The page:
I find this new fruit most delectable and very sweet, but with a pudding like consistency that is much too soft for me for wanting to eat out of hand as one would an apple. Maybe making a true pudding with it would be splendid? I had been wanting sweets of late, but my last sack of sugar has been empty for months. Luckily, some relations returning from an area drained by el rio de los reyes had recently given us several jars of honey. I have put this on my corn meal pudding lately, and even spooned it onto toasted pieces of wheat bread. But when I received the Kakee and found I wouldn't be eating much of them uncooked, I thought of combining them with the honey to make a pudding of sorts. With this thought in mind I immediately spoke with my neighbor, a Mrs. DuBois, who seems to have quite the mastery in her own kitchen. She informed me that she had no idea what this "slimey orange pulp in a skin" was, but in a pinch I could at the very least make a soufflé. She then explained how it involves separating eggs and treating the respective parts with the utmost care and attention, yielding divine results both sweet or savory she assures me. The texture of it she described as something we know to be a bread pudding. I was intrigued and made up my mind to try my hand at one. Thus was born the persimmon and cornmeal soufflé.........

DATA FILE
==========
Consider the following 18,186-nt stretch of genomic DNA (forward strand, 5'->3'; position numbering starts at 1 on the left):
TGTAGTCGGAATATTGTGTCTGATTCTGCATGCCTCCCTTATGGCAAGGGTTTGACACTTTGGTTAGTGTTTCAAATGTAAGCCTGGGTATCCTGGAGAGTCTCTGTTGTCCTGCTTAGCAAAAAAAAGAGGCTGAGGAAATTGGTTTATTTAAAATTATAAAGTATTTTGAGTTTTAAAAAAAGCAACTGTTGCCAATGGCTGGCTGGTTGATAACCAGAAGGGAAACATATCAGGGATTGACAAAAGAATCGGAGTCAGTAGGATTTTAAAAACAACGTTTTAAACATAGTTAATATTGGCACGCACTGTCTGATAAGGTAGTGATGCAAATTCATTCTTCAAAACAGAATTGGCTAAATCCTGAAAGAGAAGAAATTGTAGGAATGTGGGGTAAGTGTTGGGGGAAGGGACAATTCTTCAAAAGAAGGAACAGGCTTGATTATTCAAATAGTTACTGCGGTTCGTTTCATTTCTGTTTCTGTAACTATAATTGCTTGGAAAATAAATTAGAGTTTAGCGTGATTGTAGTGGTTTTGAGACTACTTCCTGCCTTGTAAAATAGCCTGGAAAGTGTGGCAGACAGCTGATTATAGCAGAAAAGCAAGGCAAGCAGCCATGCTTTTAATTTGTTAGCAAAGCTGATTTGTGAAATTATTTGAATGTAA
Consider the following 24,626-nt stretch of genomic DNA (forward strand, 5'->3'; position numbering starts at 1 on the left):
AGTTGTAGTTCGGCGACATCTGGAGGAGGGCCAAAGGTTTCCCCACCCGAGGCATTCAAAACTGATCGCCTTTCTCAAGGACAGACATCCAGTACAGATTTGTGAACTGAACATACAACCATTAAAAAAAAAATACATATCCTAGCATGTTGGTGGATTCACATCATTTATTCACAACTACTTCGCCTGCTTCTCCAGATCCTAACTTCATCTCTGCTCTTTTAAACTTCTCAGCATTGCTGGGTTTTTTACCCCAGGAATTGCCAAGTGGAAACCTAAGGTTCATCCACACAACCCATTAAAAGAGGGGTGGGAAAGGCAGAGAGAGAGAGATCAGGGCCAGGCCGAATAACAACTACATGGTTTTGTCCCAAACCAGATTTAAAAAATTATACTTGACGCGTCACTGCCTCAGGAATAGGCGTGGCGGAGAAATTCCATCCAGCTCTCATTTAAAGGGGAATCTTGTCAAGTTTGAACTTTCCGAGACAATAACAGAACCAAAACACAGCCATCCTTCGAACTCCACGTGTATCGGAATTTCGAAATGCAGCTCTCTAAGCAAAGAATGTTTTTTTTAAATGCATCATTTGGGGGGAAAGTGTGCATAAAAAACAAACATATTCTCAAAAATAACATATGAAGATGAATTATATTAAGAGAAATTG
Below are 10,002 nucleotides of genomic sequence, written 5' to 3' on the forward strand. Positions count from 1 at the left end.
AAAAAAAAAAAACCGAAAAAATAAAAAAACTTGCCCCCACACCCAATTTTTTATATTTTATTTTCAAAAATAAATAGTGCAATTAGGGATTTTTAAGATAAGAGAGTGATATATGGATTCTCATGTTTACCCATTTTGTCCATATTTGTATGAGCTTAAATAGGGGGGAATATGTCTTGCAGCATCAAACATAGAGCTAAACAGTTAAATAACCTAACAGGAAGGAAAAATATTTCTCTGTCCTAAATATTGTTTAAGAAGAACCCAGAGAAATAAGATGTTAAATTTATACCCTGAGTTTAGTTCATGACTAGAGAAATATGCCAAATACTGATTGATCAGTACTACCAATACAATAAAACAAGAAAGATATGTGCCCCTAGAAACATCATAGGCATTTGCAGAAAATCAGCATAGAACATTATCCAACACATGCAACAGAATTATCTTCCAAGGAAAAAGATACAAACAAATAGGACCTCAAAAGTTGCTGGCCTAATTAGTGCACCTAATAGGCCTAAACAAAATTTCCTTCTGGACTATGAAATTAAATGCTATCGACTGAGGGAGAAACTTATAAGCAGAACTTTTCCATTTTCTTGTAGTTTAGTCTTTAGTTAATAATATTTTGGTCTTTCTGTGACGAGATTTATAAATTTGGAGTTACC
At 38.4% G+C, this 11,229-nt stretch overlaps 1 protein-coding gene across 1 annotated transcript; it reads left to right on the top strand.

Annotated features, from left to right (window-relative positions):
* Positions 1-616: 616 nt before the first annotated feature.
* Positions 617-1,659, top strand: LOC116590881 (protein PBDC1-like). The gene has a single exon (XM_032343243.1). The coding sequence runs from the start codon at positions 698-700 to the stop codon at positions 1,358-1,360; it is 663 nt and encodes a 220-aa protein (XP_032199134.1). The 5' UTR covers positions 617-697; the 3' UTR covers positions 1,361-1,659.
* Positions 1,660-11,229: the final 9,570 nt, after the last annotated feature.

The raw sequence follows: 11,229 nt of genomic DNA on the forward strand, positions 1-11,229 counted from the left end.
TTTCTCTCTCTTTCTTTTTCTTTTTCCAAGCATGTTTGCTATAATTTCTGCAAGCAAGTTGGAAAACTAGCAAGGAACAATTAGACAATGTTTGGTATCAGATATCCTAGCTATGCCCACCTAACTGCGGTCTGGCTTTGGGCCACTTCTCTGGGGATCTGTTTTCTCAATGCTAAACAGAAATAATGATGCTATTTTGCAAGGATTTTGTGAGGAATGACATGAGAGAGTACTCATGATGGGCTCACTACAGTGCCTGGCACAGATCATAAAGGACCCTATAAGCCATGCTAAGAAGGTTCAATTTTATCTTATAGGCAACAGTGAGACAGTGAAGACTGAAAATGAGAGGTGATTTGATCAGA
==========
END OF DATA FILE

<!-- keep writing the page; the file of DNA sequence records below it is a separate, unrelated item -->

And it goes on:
now, back to today, or more realistically, two days ago:

So there I was. Staring in the freezer at two cups of frozen orange pulp labeled Hachiya. We had a lot of eggs, a jar of honey on the counter and I was feeling adventurous. I did a search for "persimmon soufflé" and was disappointed with the results. I figured, sheee-iiiit, as a food blogger, I can do something about this. Post a little something, label it accordingly and in the near future, if enough traffic comes my way you will soon be able to use this search phrase and come directly here. Consider it a form of direct action that involves no regard for demographic and whether this recipe is fit for the masses to read on paper. I said to myself: "Self, I will run an experiment. Can little 'ol Monkey Wrangler, use all local ingredients (within 200 miles for this experiment), make a yummy dessert AND have immediate effect on the internet search for persimmon soufflé?" The answer, we shall find out is up to you, the reader.

I had some fun last year about this time, using the voice of a deceased relative, who 140+ years ago lived here as a Californio. It was fun to imagine myself in their shoes with trying to make sense of the "local" ingredients and having to make do in order to feed the family. With the ingredients I chose for this post, I soon realized that this was another great candidate for a similar experiment. All local ingredients, likely available in this part of California mid last century, and made by hand. So here goes nothing.

Have you ever made a soufflé?